With the war in Ukraine turning into even more of a meat grinder, Ryan Kiersey takes a look at the machinations of our own government to force the Irish people into the conflict through a citizen’s assembly-style charade.
Ireland’s Consultative Forum on International Security Policy:
Irish Neutrality has come under fire once more, as the state’s consultation group for Irish neutrality has been packed by Tánaiste Micheál Martin’s preferred cadre of pro-NATO atlanticists.
Martin, as the Minister for Foreign Affairs and Defence, has convened the group with the intention to review Ireland’s foreign and international security policies. Ostensibly organised with the purpose of reviewing public opinion, the government’s use of citizen’s assemblies have amounted to a rigged jury, whose members are appointed based on their favorability towards government policy.
The group’s purview will range from international humanitarianism and related human rights issues, military disarmament, conflict prevention, and crisis management. However, this move amounts to nothing but poor camouflage for the government’s real intention – the abandoning of Irish neutrality.
The crisis in Ukraine has induced panic among Western elites, and Ireland is no exception. In times of crisis such as these, it can be found that the most ludicrous or malicious decisions are made by those desperate to retain their existing power, both domestically and abroad.
The Government’s Consultative Forum on International Security Policy is the vehicle by which they intend to alter Ireland’s international policy for the worse.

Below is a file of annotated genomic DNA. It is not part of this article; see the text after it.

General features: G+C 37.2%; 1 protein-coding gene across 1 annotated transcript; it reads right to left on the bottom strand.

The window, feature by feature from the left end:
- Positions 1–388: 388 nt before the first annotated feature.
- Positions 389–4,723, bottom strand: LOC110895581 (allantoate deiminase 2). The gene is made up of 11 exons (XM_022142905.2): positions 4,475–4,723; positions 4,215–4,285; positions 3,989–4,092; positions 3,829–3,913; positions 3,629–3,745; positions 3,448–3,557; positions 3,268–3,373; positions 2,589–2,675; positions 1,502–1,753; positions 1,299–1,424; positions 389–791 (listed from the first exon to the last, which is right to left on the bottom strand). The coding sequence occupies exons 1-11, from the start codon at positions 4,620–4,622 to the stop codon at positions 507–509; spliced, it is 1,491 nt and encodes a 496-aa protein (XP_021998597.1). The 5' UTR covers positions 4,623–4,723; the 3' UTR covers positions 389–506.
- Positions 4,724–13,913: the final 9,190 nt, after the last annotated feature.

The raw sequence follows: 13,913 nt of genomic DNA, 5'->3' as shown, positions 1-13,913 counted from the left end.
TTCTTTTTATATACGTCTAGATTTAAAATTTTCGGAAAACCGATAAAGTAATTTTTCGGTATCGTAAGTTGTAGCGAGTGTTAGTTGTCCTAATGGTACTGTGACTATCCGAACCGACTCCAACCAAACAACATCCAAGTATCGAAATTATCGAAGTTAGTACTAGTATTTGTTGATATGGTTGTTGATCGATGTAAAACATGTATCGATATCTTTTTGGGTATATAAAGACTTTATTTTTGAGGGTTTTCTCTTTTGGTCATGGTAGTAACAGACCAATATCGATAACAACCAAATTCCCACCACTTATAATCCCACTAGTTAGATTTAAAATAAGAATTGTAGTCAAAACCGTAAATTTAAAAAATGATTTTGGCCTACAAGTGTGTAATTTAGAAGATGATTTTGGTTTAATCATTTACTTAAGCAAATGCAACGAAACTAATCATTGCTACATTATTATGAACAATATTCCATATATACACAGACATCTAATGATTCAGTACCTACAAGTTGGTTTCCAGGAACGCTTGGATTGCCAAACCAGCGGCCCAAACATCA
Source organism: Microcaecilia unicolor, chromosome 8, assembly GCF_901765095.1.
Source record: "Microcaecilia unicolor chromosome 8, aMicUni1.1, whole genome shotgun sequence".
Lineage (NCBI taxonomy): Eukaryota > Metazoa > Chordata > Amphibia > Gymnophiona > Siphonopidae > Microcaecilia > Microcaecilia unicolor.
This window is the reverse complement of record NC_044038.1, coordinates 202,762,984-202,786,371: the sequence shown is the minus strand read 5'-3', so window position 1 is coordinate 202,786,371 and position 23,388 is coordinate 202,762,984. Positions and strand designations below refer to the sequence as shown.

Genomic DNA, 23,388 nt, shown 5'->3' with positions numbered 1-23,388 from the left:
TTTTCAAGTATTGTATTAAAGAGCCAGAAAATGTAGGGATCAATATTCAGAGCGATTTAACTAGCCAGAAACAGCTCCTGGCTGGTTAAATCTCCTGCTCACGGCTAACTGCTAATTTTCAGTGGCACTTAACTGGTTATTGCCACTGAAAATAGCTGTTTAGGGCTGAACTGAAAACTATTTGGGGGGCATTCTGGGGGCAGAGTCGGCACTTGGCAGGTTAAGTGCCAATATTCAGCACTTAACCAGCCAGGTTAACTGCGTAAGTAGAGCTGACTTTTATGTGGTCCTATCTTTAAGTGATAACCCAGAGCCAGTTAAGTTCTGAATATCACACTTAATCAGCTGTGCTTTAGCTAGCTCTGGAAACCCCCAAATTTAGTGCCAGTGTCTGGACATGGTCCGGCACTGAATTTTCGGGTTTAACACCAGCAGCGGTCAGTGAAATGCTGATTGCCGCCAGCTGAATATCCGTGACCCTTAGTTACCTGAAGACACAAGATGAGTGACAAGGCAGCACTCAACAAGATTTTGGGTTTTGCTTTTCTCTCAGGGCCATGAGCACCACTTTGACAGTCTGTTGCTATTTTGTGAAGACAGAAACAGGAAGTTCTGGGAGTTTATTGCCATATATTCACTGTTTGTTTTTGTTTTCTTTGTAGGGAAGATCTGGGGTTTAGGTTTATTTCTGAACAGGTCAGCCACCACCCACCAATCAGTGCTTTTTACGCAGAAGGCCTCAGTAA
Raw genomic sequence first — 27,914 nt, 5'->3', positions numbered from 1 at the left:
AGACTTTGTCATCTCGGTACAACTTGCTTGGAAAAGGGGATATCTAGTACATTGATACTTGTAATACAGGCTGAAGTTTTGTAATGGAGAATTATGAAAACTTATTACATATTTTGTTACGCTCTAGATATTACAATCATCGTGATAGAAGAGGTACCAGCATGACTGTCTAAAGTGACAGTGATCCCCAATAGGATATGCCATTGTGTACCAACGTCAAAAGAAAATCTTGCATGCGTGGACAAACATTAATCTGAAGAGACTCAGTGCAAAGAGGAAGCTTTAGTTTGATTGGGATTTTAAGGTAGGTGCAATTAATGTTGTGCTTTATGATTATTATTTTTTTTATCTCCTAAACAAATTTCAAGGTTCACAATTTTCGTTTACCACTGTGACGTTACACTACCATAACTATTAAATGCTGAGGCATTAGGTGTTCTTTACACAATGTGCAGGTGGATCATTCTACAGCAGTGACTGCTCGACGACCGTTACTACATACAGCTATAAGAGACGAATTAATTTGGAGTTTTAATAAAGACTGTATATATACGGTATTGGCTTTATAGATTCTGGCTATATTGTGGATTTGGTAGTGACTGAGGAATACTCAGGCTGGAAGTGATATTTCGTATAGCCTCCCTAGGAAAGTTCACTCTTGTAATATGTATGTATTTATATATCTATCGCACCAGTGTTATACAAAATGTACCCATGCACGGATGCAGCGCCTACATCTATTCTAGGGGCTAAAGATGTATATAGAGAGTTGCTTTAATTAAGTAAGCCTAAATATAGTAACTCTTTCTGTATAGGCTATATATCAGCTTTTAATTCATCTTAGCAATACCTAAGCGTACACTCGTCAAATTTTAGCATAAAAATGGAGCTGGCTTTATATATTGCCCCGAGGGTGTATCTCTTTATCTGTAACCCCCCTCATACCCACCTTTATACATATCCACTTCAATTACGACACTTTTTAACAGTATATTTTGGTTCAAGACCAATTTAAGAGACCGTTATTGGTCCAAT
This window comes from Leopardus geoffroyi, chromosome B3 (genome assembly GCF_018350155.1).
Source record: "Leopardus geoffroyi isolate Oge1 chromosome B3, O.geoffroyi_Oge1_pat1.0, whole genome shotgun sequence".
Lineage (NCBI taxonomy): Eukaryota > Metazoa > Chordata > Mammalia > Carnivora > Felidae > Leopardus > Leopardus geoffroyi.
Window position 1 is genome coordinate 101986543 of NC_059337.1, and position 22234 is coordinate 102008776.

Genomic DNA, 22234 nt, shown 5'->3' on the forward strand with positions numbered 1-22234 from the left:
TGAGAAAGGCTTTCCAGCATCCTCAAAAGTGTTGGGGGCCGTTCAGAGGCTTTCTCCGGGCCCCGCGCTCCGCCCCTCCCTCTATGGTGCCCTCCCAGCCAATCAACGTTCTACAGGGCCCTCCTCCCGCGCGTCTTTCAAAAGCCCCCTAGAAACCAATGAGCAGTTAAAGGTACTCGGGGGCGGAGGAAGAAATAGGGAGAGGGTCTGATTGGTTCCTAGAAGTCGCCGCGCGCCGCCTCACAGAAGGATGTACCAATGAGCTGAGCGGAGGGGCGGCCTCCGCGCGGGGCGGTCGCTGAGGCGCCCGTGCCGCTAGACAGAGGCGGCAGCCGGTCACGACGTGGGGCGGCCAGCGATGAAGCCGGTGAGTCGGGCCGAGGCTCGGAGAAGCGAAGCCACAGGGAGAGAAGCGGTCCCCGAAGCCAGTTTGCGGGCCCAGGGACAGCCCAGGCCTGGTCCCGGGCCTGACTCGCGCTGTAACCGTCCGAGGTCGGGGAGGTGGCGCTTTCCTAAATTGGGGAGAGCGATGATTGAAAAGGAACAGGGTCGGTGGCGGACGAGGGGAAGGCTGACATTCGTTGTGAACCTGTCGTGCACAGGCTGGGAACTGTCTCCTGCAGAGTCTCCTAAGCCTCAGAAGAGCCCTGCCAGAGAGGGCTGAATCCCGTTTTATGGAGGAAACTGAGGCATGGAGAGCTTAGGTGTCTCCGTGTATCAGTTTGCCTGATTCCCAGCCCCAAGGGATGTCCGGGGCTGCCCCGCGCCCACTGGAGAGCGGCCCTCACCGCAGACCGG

Neutrality Up For Dissection
Following the Second World War, Ireland was excluded from the United Nations, among other institutions, as a consequence of its war-time neutrality, a policy which was met with much ire by the Great Powers of the era. Today, the Irish government has forsaken the principles of national sovereignty and conflict avoidance, and chosen to delve head-first into a military alliance which is neither in its interests to join, nor does the state have the necessary qualifications and military infrastructure to behave as a functioning member-state.
Day one of the committee’s discussion will be held in University College Cork, with the second taking place in the University of Galway, and finally, in a display of historic irony, the third and fourth days of the Forum’s discussions will be held in Dublin Castle.
The committee, although it may be “consultative” in nature, is essentially tasked with formulating, in secret, Ireland’s foreign policy for the coming era. On the agenda is Ireland’s position in the UN and EU, but most dangerously, is the consideration of Ireland’s relationship with NATO, and its cooperation with its Partnership for Peace programme – a bilateral relationship between the state and NATO that is, in effect, an unofficial form of membership.
A Rigged Committee
Though the forum claims to be inclusive of different views from various civilian and military experts, its most senior or significant participants all fall into the category of supporters of American atlanticism. Listing all the participants involved with the government’s forum shows the extent to which Atlanticists are over-represented in what is likely to be a pivotal discussion in Ireland’s international policy.
The Forum Chair, Louise Richardson, is currently the President of the Carnegie Corporation in New York, and was awarded the title of Dame Commander of the Order of the British Empire in 2022. Entrenched in Anglo-American security institutions and networking circles, Richardson is an Atlanticist at heart, and the government’s decision to appoint her infers their true intentions with this Forum on Irish neutrality.
Tánaiste, Minister for Foreign Affairs and Minister for Defence, Micheál Martin will be present at the Forum, and is largely responsible for spear-heading Ireland’s foreign policy drift towards NATO. Taoiseach, Leo Varadkar, will be attending the event, as well, supporting his government’s attempts to revise Irish foreign policy amidst the current international circumstances.